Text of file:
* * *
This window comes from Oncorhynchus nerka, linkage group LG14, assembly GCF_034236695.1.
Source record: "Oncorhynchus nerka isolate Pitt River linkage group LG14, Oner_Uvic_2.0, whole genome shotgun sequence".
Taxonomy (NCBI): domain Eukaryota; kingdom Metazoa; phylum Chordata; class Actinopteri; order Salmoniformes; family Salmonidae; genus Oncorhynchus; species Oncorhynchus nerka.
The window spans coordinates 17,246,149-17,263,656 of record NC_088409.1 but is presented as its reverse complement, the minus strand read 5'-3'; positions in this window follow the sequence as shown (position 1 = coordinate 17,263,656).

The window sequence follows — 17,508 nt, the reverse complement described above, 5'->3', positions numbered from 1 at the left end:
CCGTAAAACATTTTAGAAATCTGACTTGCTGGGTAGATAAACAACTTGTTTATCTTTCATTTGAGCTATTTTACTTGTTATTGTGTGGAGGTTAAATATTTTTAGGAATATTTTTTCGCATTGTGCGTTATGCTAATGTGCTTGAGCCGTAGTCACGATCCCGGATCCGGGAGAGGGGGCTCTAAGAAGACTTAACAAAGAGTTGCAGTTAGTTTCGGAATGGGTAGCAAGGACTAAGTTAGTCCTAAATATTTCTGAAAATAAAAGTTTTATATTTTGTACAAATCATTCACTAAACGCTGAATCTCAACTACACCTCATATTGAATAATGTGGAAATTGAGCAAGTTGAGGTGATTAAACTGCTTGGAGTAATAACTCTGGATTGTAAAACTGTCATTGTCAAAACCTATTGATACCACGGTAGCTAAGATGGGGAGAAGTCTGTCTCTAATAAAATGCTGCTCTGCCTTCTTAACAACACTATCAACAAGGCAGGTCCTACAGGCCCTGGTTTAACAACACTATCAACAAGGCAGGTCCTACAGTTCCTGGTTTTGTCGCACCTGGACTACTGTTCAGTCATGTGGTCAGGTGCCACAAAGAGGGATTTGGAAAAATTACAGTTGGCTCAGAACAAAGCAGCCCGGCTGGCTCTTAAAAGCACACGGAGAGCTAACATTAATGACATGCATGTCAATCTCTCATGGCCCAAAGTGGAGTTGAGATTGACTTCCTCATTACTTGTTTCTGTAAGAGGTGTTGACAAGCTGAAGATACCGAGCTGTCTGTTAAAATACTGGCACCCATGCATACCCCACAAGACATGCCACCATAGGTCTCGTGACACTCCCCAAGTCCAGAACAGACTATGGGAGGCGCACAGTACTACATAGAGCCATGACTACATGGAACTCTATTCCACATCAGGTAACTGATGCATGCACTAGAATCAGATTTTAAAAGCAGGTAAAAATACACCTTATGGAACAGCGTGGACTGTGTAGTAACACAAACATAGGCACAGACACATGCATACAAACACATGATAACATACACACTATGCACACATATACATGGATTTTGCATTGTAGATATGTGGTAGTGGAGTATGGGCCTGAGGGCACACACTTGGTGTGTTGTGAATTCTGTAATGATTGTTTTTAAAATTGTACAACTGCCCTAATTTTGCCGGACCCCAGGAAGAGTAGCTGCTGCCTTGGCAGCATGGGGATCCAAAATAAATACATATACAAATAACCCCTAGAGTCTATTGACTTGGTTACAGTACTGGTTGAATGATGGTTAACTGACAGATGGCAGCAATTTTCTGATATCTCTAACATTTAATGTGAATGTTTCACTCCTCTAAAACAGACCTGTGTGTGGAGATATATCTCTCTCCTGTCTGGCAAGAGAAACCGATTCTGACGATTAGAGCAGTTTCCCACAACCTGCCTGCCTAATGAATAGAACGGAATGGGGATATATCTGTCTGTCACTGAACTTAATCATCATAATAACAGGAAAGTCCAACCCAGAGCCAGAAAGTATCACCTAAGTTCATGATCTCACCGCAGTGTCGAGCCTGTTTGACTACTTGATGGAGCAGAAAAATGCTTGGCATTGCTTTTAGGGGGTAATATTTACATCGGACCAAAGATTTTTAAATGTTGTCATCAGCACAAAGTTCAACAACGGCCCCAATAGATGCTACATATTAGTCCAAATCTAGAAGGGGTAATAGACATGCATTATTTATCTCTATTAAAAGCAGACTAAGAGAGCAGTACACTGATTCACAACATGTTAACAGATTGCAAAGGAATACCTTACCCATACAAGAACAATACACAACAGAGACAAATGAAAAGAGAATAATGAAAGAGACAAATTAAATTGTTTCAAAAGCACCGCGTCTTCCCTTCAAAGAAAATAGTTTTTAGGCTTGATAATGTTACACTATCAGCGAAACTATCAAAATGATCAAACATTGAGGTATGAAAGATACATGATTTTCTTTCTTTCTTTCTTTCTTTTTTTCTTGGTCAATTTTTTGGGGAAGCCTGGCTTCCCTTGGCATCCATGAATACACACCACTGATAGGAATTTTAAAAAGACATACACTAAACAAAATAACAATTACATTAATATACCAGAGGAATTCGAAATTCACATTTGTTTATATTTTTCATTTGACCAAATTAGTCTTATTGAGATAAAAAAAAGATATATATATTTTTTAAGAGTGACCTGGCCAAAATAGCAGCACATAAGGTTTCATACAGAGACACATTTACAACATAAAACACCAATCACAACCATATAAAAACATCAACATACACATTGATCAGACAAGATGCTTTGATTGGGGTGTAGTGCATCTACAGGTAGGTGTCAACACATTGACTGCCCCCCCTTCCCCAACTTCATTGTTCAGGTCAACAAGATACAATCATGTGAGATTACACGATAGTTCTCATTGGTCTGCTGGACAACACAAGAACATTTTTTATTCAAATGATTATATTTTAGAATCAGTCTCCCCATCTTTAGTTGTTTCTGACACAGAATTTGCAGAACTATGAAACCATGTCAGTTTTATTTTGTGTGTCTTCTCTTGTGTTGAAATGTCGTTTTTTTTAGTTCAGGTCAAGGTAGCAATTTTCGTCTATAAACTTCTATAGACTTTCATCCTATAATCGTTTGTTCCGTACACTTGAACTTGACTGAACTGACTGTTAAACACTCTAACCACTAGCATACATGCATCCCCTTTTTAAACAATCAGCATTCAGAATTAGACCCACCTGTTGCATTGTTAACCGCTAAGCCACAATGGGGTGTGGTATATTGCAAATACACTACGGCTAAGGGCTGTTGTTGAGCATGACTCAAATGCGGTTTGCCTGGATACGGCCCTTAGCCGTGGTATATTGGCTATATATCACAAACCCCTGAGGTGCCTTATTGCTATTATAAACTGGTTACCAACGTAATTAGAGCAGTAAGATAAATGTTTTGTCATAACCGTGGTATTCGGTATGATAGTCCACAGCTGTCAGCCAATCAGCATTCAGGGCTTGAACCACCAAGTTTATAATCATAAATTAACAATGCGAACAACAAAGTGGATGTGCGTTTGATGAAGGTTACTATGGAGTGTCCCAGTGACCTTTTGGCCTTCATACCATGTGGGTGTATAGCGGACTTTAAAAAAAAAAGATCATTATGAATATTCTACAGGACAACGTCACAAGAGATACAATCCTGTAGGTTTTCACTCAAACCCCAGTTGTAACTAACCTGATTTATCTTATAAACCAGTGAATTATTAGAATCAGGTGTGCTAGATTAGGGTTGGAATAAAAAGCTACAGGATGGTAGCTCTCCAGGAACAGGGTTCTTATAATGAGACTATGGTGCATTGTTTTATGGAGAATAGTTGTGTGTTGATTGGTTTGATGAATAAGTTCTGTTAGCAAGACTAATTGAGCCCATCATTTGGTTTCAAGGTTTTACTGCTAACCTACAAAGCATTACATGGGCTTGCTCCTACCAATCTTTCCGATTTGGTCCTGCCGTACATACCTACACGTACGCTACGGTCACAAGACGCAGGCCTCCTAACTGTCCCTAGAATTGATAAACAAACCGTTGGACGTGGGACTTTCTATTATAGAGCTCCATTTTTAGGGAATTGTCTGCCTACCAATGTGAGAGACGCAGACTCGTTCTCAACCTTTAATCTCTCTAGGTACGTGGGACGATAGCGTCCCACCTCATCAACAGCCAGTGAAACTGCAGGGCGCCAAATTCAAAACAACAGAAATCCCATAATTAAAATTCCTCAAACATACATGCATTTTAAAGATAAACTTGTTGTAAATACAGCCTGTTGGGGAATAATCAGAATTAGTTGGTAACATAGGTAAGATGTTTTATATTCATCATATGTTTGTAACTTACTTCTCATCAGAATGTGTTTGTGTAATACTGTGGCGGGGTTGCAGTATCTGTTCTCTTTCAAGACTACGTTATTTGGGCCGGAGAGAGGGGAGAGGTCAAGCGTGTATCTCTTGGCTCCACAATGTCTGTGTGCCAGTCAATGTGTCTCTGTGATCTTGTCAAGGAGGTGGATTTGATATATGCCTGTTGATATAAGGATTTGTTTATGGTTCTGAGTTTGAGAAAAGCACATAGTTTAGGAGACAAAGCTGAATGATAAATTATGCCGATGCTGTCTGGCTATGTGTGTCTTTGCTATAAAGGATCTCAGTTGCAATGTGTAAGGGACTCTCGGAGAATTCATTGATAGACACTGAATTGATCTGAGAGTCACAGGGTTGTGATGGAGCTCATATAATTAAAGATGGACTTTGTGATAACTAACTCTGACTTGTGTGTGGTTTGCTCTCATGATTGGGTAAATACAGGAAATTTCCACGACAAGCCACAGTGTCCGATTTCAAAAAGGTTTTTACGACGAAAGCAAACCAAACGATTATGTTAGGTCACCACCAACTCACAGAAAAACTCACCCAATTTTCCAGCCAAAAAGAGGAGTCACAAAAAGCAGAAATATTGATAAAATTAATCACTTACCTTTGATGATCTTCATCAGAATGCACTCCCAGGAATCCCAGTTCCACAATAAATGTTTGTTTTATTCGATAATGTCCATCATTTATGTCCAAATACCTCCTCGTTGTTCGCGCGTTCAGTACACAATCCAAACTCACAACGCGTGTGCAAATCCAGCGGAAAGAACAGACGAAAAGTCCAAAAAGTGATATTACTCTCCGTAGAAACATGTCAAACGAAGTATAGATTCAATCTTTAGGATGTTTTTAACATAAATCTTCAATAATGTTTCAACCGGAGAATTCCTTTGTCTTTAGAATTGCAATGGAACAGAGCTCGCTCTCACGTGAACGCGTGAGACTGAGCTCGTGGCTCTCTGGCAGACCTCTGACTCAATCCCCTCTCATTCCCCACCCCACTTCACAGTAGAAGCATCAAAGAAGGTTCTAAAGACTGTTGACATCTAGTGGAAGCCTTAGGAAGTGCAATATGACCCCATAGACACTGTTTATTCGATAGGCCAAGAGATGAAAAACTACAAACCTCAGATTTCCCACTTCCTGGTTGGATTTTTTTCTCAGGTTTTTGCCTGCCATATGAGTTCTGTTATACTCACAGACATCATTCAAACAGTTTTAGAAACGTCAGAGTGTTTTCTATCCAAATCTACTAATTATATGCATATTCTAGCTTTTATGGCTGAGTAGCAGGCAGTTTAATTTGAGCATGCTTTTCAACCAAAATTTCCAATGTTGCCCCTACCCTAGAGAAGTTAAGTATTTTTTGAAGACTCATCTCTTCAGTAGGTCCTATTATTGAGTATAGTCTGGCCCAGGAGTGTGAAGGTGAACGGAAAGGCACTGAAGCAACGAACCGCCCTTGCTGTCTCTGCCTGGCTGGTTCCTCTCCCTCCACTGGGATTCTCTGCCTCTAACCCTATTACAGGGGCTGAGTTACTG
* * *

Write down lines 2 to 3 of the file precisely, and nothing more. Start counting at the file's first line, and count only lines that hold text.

Source record: "Oncorhynchus nerka isolate Pitt River linkage group LG14, Oner_Uvic_2.0, whole genome shotgun sequence".
Taxonomy (NCBI): domain Eukaryota; kingdom Metazoa; phylum Chordata; class Actinopteri; order Salmoniformes; family Salmonidae; genus Oncorhynchus; species Oncorhynchus nerka.